Noah Tsika is Associate Professor of Media Studies at Queens College, City University of New York. He is contributing editor of Africa Is a Country and the author of several books, including Traumatic Imprints and Nollywood Stars. He is also a first-generation scholar.
Cinematic Independence traces the emergence, demise, and rebirth of big-screen film exhibition in Nigeria. Film companies flocked to Nigeria in the years following independence, beginning a long history of interventions by Hollywood and corporate America. The 1980s and 1990s saw a shuttering of cinemas, which were almost entirely replaced by television and direct-to-video movies. However, after 1999, the exhibition sector was revitalized with the construction of multiplexes. Cinematic Independence is about the periods that straddle this disappearing act: the immediate decades bracketing independence in 1960, and the years after 1999. At stake is the Nigerian postcolony’s role in global debates about the future of the movie theater. That it was eventually resurrected in the flashy form of the multiplex is not simply an achievement of commercial real estate, but also a testament to cinema’s persistence—its capacity to stave off annihilation or, in this case, come back from the dead.
How did you first become interested in this topic?
As a historian of both Hollywood and Nollywood, I’ve long been interested in how the two industries intersect. Cinematic Independence was born of my desire to particularize these intersections—to make concrete an understudied set of political, economic, and cultural connections between Nigeria and the United States. I was also motivated by the desire to correct false assumptions about Nigeria’s irrelevance to Hollywood capital (and thus to the field of film and media studies, which, as I’ve argued elsewhere, generally ignores the African continent). I wanted to show just how active Hollywood companies have been in Nigeria since at least the 1950s, and how their presence both facilitated and stymied the development of indigenous filmmaking. I wanted to link the present, in which multiplexes increasingly dot the entertainment landscape of Nigeria, to the past, when the construction of state-of-the-art movie theaters was very much a shared goal of Hollywood representatives and postcolonial Nigerians.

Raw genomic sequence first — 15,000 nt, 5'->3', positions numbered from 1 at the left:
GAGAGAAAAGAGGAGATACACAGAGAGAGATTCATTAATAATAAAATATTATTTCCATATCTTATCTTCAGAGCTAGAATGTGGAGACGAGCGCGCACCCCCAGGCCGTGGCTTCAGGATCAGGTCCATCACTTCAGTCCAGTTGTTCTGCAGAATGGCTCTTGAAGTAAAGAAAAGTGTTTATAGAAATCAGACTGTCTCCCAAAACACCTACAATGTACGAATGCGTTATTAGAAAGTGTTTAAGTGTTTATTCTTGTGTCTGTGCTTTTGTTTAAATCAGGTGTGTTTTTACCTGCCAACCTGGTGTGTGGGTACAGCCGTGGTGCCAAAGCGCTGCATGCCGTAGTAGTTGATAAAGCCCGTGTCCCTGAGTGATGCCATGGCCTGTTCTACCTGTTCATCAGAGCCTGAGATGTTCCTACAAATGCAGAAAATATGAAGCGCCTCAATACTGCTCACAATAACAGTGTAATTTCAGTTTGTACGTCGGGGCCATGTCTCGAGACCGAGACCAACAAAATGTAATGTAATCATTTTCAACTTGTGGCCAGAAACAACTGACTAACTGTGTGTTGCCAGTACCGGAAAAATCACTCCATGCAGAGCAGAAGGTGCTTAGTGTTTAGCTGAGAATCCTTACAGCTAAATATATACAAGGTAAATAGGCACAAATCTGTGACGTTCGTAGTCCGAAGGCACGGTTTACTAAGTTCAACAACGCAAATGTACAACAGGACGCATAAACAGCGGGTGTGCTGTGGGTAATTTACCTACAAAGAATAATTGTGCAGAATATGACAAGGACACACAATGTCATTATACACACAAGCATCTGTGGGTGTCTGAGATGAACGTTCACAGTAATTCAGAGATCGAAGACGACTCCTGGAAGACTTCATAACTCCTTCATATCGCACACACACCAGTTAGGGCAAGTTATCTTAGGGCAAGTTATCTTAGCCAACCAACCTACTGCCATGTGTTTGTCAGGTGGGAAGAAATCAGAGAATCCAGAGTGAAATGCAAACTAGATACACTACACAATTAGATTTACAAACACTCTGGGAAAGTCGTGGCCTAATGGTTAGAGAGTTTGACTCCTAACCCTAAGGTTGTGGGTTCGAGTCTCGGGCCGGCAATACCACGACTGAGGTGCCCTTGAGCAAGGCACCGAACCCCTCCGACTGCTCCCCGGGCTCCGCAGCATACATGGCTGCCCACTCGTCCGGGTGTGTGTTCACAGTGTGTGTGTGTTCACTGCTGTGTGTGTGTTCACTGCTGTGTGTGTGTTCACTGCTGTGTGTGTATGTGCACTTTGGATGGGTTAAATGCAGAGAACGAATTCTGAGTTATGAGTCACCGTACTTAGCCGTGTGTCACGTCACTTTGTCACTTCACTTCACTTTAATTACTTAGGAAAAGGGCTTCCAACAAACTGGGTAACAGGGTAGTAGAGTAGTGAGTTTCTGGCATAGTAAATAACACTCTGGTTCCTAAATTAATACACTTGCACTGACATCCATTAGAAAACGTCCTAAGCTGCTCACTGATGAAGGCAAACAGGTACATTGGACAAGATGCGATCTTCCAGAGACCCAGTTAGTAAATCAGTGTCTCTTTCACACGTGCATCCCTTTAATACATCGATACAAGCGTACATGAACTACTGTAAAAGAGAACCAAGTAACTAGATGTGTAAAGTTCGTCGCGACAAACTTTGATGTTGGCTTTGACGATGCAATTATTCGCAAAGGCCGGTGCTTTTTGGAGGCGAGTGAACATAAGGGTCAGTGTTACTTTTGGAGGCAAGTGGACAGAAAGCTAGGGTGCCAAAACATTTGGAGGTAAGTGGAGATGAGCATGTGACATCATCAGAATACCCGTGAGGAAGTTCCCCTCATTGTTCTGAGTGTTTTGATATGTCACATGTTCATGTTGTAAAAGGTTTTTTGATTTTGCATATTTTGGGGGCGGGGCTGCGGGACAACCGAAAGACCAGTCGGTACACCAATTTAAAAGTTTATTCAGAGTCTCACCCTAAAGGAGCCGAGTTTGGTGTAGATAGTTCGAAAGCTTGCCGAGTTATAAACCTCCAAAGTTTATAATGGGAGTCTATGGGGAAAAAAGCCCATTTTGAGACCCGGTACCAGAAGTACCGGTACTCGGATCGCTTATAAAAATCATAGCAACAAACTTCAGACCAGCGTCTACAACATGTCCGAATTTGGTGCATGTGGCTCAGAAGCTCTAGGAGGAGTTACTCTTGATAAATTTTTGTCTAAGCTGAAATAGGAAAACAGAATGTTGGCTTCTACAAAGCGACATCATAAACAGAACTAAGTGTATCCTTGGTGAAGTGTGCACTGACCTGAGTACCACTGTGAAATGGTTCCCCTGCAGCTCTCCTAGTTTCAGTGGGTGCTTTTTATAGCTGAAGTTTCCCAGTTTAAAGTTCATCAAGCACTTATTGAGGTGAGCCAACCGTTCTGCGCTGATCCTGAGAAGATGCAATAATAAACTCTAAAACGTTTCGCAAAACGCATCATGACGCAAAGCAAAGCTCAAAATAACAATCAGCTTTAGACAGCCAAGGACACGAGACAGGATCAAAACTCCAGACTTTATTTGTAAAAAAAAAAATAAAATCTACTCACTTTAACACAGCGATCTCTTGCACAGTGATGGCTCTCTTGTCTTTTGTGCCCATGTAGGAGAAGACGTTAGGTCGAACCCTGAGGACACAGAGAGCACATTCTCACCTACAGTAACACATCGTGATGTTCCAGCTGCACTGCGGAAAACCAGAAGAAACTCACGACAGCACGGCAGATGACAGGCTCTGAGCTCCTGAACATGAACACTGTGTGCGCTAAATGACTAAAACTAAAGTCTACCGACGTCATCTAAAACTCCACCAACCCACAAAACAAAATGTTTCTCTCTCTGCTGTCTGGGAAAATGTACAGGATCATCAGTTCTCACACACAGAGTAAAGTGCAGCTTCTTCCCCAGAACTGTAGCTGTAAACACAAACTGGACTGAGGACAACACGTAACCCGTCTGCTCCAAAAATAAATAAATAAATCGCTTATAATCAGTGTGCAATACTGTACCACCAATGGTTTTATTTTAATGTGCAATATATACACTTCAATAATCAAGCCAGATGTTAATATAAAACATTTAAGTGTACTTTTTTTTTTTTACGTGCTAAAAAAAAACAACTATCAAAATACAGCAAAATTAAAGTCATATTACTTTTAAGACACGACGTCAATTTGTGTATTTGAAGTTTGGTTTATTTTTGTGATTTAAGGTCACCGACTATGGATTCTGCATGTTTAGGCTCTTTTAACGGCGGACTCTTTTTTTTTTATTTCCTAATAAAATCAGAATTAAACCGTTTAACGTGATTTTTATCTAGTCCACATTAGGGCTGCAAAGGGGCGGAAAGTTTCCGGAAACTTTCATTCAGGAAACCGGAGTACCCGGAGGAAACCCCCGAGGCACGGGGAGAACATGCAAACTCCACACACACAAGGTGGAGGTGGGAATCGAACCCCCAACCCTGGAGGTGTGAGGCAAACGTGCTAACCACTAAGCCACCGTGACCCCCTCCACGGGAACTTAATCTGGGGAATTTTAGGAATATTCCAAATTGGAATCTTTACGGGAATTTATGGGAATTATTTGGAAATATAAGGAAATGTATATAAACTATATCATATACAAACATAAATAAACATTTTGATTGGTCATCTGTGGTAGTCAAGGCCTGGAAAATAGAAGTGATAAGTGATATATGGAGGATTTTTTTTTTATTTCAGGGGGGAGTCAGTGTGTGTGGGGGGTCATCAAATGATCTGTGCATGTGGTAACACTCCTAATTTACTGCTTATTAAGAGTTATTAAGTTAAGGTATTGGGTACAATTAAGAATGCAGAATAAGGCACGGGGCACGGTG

What was something unexpected that you learned while working on the book?
Before researching this book, I had never heard of CineDomes—“economy cinemas” that consisted of plastic-and-nylon “aero-tents” blown up like giant balloons. These were mobile movie theaters that served to introduce Nigerians to Cinerama and other widescreen film formats in the early 1960s. (They were also meant to circumvent some of the challenges associated with Nigeria’s tropical monsoon climate.) Nor had I heard of Multitrax, a patented language-conversion projection system developed specifically for the multilingual Nigerian market around the same time. The brainchild of a Hollywood-based company, Multitrax incorporated five separate magnetic soundtracks—each in a different language—on the edges of 16mm prints. Projectionists could select which track to play, but simultaneous playback of all tracks was also possible with the use of earphones for “mixed” audiences. Such was the excitement of post-independence Nigeria: it inspired a remarkable array of experiments in film technique and technology. I so enjoyed learning, through the history of Nigeria, how architecturally varied the movie theater has been. It was also thrilling to discover the non-cinematic uses of movie theaters like the Rex in Enugu and the Emy in Aba, which played host to a number of political events in the 1950s, from conferences on women’s rights to various anticolonial assemblies.
How does your book help explain the current role of Nigeria’s film industry?